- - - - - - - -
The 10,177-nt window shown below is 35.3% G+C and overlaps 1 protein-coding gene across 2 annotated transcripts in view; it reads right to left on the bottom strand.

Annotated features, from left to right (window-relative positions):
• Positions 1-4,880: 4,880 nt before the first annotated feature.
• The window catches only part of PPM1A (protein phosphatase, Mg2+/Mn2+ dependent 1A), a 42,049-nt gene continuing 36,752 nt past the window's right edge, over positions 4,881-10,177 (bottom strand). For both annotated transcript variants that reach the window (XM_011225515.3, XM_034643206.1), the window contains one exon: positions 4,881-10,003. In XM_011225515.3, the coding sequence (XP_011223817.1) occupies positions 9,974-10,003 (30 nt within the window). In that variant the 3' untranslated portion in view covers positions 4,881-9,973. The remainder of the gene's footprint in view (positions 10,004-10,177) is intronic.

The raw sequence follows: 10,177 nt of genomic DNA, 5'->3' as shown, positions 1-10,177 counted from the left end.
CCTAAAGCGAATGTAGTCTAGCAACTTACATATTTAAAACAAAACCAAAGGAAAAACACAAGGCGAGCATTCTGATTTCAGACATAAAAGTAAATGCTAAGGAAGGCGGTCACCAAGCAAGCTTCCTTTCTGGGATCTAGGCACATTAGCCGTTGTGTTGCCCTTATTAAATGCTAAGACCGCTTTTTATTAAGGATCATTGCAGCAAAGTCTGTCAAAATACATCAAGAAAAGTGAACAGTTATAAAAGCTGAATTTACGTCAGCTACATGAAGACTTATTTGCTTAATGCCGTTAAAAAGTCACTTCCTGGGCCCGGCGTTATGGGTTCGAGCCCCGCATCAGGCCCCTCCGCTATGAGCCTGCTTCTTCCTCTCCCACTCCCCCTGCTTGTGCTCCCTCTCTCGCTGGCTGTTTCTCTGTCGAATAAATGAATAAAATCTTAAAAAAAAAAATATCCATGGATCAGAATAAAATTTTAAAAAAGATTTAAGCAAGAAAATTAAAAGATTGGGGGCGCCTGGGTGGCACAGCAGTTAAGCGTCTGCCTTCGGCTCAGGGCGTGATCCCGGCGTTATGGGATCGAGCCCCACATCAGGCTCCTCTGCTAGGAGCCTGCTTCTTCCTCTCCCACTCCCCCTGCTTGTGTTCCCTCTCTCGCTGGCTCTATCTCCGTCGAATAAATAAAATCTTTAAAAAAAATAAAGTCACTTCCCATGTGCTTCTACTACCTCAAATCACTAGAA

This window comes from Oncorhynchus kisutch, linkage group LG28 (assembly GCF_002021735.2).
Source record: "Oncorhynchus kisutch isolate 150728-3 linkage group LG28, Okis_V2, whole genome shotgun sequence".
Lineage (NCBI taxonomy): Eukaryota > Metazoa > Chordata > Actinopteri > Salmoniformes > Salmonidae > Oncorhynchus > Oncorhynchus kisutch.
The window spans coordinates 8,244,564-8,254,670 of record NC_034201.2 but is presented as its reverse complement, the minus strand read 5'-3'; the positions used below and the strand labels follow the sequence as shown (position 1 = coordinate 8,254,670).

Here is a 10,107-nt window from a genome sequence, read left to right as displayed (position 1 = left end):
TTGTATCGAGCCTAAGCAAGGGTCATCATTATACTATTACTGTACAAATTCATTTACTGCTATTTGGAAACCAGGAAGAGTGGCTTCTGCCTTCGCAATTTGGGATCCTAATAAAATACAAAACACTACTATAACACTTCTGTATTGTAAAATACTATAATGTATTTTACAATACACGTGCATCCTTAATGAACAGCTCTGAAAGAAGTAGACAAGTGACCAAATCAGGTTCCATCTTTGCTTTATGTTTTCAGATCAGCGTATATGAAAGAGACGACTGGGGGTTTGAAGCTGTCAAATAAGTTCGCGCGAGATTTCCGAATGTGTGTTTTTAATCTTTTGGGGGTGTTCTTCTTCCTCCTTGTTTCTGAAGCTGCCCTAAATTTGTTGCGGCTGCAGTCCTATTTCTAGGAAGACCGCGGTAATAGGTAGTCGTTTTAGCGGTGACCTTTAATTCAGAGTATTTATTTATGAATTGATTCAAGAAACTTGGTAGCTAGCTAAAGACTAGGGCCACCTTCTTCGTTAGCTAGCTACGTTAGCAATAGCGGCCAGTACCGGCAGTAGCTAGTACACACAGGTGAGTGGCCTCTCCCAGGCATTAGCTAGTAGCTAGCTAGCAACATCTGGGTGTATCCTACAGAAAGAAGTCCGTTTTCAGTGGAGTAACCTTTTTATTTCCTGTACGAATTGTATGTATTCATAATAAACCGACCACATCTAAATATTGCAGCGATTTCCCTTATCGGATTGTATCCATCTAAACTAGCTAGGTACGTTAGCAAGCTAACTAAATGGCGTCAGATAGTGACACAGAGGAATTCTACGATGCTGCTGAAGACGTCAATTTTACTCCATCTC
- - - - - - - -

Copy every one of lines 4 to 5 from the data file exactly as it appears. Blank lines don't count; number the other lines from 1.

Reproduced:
• The window catches only part of PPM1A (protein phosphatase, Mg2+/Mn2+ dependent 1A), a 42,049-nt gene continuing 36,752 nt past the window's right edge, over positions 4,881-10,177 (bottom strand). For both annotated transcript variants that reach the window (XM_011225515.3, XM_034643206.1), the window contains one exon: positions 4,881-10,003. In XM_011225515.3, the coding sequence (XP_011223817.1) occupies positions 9,974-10,003 (30 nt within the window). In that variant the 3' untranslated portion in view covers positions 4,881-9,973. The remainder of the gene's footprint in view (positions 10,004-10,177) is intronic.

The raw sequence follows: 10,177 nt of genomic DNA, 5'->3' as shown, positions 1-10,177 counted from the left end.